Recently I was contacted by a young alumna from my college who requested advice on breaking into the movie business. This woman was different from the usual newbies in that she was contemplating a big career change. She was a successful investment banker who wanted to leave her job and chase her dream of becoming a creative producer of independent films. So, I started out warning her as others have done for me when I first started – if you can make a living doing anything else and don’t hate yourself for doing it, then don’t build your livelihood around film as it is such a difficult and mercurial business.But in saying this to her, it got me wondering whether following one’s true calling and being able to make a living at it is a luxury or the only way to be truly successful at anything. (Following one’s calling while being funded by parents/spouses/sugar-parents doesn’t count as there’s no skin in the game) Some happiness theorists, consider this experience of being so positively connected to one’s work that you lose all sense of time aka “flow” as a critical component of achieving satisfaction in life (along with strong personal relationships). Granted we all need to work to cover the basics of food, shelter, clothing, healthcare and kids for some. But to what extent is work a means to an end vs. a basis for our sense of purpose in life? Do you work to live or live to work? Or maybe both?
DHH: My 16 year-old son and I were just talking the other day about career choices. He said, “I think I’d rather do something I like than something that makes a lot of money.” I explained that, when I first started wanting to write plays, I didn’t expect to make money from it, and certainly never expected to have shows on Broadway. If you do something you love, you’re more likely to work hard, achieve more, and it won’t feel like work. Then, at some point down the line, there’ll be a decent chance you can find a way to make some money from it.
Work and life, in my view, are inseparable. We spend a huge part of our lives working, right? So a good work life is a huge part of having a good life.
QUENTIN: I do agree with David that work and life are inseparable if you are a creative person. If you’re a writer, most likely you’ll be thinking about ideas and storytelling all the time. When I take a job as a means to an end, I am always watching the clock and I know clearly that it is a job. But when I’m doing what I want to do, regardless of financial gain, I’m really living a good life. Great advice, David!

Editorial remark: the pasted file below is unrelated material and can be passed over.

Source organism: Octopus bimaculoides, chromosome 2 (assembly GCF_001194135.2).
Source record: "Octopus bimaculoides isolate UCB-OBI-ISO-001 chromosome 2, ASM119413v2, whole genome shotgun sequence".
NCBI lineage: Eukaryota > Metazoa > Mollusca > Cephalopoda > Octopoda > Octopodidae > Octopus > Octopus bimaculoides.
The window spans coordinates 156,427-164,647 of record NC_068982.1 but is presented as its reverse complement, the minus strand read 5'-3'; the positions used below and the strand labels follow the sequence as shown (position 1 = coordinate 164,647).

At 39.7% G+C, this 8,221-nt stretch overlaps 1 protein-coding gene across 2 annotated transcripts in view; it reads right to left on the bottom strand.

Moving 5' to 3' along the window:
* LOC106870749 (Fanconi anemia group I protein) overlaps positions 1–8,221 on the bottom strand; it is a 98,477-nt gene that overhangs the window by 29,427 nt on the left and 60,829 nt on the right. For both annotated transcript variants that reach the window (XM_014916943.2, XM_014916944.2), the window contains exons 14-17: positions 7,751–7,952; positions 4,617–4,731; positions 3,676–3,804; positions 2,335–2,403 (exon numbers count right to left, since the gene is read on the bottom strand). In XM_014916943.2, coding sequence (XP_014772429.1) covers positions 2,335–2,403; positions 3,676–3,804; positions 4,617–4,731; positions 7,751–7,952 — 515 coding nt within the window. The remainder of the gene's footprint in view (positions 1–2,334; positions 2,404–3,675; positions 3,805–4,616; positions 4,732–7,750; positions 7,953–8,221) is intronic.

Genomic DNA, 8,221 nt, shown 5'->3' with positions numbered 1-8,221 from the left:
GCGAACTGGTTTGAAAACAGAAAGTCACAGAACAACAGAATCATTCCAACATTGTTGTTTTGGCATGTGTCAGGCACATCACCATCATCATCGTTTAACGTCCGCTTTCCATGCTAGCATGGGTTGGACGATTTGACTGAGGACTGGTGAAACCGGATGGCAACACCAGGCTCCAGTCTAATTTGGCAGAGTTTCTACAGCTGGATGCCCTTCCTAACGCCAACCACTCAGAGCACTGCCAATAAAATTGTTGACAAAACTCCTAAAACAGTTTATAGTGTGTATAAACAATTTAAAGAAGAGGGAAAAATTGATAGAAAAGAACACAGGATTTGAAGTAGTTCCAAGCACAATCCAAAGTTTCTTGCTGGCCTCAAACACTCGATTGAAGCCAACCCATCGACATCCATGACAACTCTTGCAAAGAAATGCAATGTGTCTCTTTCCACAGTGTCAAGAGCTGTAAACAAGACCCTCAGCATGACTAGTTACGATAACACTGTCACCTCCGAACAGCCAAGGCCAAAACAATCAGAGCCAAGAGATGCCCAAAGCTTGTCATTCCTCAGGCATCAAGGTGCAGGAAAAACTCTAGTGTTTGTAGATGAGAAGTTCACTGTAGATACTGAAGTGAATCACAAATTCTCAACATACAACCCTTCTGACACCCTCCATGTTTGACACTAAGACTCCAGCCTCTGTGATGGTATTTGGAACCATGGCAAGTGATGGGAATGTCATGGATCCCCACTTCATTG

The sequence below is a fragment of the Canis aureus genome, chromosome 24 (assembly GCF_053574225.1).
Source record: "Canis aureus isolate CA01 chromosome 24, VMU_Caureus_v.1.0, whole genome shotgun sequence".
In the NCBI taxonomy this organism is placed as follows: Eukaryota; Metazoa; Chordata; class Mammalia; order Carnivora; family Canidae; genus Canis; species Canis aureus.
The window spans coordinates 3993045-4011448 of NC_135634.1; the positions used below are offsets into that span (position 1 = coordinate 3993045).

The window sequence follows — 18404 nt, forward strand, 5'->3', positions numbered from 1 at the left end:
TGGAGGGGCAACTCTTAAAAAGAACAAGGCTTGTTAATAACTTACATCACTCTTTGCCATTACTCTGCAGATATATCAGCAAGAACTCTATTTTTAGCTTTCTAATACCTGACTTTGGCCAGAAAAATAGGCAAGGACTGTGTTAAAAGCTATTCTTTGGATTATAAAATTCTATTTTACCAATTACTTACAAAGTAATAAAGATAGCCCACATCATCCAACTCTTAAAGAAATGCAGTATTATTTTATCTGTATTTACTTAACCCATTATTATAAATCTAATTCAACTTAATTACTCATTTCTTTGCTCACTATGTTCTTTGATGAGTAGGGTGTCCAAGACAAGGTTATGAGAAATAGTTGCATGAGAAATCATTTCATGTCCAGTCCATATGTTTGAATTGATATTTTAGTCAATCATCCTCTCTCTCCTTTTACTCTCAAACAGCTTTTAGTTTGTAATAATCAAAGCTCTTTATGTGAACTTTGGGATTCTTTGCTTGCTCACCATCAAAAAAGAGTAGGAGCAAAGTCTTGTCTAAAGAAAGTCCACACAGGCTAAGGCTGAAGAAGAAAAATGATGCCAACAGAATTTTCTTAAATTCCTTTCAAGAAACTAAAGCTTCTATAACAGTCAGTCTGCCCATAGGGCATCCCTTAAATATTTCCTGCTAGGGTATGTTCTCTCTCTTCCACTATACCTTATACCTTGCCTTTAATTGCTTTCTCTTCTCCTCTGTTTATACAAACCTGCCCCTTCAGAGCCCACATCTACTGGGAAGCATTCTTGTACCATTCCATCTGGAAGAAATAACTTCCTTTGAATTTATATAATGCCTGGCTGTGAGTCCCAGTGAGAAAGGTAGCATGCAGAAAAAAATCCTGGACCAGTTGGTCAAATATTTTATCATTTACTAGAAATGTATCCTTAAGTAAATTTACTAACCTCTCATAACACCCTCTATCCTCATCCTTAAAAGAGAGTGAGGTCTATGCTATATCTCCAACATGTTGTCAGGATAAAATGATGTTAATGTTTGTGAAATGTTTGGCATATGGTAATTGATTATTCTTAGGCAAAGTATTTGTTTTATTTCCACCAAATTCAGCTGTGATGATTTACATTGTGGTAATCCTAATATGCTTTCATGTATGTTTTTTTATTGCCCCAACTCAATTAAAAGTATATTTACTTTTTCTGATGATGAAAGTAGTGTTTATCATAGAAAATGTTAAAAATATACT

ALFREDO: I forget who said it, but here’s the quote: “Do what you love and you’ll never work another day in your life.”That’s the gold standard. That’s Approach A. And kudos to anyone who can pull it off.Approach B, which a very close friend of mine has taken, is this: work and passion do not mix. Period. Do not let money come between the two. So all his life he has worked at whatever jobs demanded the least of his time and mental energy: video store clerk, UPS store guy, storage warehouse worker, etc., and in his free time he has painted, written, read, watched TV, travelled – on his terms. His basic attitude is, “work” gets the lesser part of me, free time gets the “best” me.One caveat: he has no one to support but himself. Me, I’ve split the difference. I have a family of four to support, so what I did is this – in the same year, I jumped into screenwriting and opened two bars. I’ve been fortunate: over the years I’ve earned roughly the same amount of money from both, but the bars allow me the luxury of not being desperate about getting screenwriting jobs in the lean years – desirous, ambitious, covetous about them, sure – but not couch surfing down to my last cup of Top Ramen desperate. And as Elaine said, show biz is feast or famine, so you gotta have a Plan B to keep your sanity, unless you really, really love Top Ramen.